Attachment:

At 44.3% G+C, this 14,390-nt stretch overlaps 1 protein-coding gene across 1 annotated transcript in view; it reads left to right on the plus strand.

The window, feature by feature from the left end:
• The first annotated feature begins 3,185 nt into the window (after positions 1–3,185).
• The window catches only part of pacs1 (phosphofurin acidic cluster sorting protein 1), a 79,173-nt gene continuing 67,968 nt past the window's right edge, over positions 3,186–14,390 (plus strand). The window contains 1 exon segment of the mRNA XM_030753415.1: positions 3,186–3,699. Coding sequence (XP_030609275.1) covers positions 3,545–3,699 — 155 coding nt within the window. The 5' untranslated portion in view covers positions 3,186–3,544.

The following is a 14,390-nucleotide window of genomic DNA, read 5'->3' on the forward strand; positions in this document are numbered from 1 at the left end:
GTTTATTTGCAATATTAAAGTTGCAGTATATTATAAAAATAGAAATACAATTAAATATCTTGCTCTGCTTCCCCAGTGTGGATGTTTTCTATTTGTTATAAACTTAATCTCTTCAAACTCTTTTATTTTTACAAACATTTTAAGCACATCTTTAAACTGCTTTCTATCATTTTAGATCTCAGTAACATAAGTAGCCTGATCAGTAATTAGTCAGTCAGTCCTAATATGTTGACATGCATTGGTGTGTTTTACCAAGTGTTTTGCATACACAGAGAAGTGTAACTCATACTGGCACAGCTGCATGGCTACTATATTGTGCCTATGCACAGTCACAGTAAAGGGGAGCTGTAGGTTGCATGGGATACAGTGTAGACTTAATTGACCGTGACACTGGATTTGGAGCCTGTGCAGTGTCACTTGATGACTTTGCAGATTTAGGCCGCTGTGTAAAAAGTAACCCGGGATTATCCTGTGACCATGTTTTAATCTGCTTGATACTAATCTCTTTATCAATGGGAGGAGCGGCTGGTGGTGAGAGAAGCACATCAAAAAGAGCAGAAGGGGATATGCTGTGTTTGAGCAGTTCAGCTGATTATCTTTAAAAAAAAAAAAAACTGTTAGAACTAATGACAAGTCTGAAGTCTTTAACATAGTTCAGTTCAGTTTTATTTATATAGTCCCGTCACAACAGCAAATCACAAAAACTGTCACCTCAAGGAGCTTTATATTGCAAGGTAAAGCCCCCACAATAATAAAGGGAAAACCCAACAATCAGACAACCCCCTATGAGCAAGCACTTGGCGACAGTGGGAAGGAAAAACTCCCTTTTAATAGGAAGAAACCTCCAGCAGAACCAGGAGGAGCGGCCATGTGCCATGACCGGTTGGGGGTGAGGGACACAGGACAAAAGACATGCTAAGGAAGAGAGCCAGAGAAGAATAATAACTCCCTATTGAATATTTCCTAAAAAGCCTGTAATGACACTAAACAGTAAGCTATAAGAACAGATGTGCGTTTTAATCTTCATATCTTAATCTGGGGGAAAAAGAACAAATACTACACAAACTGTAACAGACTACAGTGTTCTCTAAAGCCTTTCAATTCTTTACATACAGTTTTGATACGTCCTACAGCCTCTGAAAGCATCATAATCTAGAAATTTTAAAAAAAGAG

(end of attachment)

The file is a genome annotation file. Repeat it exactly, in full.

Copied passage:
At 44.3% G+C, this 14,390-nt stretch overlaps 1 protein-coding gene across 1 annotated transcript in view; it reads left to right on the plus strand.

The window, feature by feature from the left end:
• The first annotated feature begins 3,185 nt into the window (after positions 1–3,185).
• The window catches only part of pacs1 (phosphofurin acidic cluster sorting protein 1), a 79,173-nt gene continuing 67,968 nt past the window's right edge, over positions 3,186–14,390 (plus strand). The window contains 1 exon segment of the mRNA XM_030753415.1: positions 3,186–3,699. Coding sequence (XP_030609275.1) covers positions 3,545–3,699 — 155 coding nt within the window. The 5' untranslated portion in view covers positions 3,186–3,544.

The following is a 14,390-nucleotide window of genomic DNA, read 5'->3' on the forward strand; positions in this document are numbered from 1 at the left end:
GTTTATTTGCAATATTAAAGTTGCAGTATATTATAAAAATAGAAATACAATTAAATATCTTGCTCTGCTTCCCCAGTGTGGATGTTTTCTATTTGTTATAAACTTAATCTCTTCAAACTCTTTTATTTTTACAAACATTTTAAGCACATCTTTAAACTGCTTTCTATCATTTTAGATCTCAGTAACATAAGTAGCCTGATCAGTAATTAGTCAGTCAGTCCTAATATGTTGACATGCATTGGTGTGTTTTACCAAGTGTTTTGCATACACAGAGAAGTGTAACTCATACTGGCACAGCTGCATGGCTACTATATTGTGCCTATGCACAGTCACAGTAAAGGGGAGCTGTAGGTTGCATGGGATACAGTGTAGACTTAATTGACCGTGACACTGGATTTGGAGCCTGTGCAGTGTCACTTGATGACTTTGCAGATTTAGGCCGCTGTGTAAAAAGTAACCCGGGATTATCCTGTGACCATGTTTTAATCTGCTTGATACTAATCTCTTTATCAATGGGAGGAGCGGCTGGTGGTGAGAGAAGCACATCAAAAAGAGCAGAAGGGGATATGCTGTGTTTGAGCAGTTCAGCTGATTATCTTTAAAAAAAAAAAAAACTGTTAGAACTAATGACAAGTCTGAAGTCTTTAACATAGTTCAGTTCAGTTTTATTTATATAGTCCCGTCACAACAGCAAATCACAAAAACTGTCACCTCAAGGAGCTTTATATTGCAAGGTAAAGCCCCCACAATAATAAAGGGAAAACCCAACAATCAGACAACCCCCTATGAGCAAGCACTTGGCGACAGTGGGAAGGAAAAACTCCCTTTTAATAGGAAGAAACCTCCAGCAGAACCAGGAGGAGCGGCCATGTGCCATGACCGGTTGGGGGTGAGGGACACAGGACAAAAGACATGCTAAGGAAGAGAGCCAGAGAAGAATAATAACTCCCTATTGAATATTTCCTAAAAAGCCTGTAATGACACTAAACAGTAAGCTATAAGAACAGATGTGCGTTTTAATCTTCATATCTTAATCTGGGGGAAAAAGAACAAATACTACACAAACTGTAACAGACTACAGTGTTCTCTAAAGCCTTTCAATTCTTTACATACAGTTTTGATACGTCCTACAGCCTCTGAAAGCATCATAATCTAGAAATTTTAAAAAAAGAG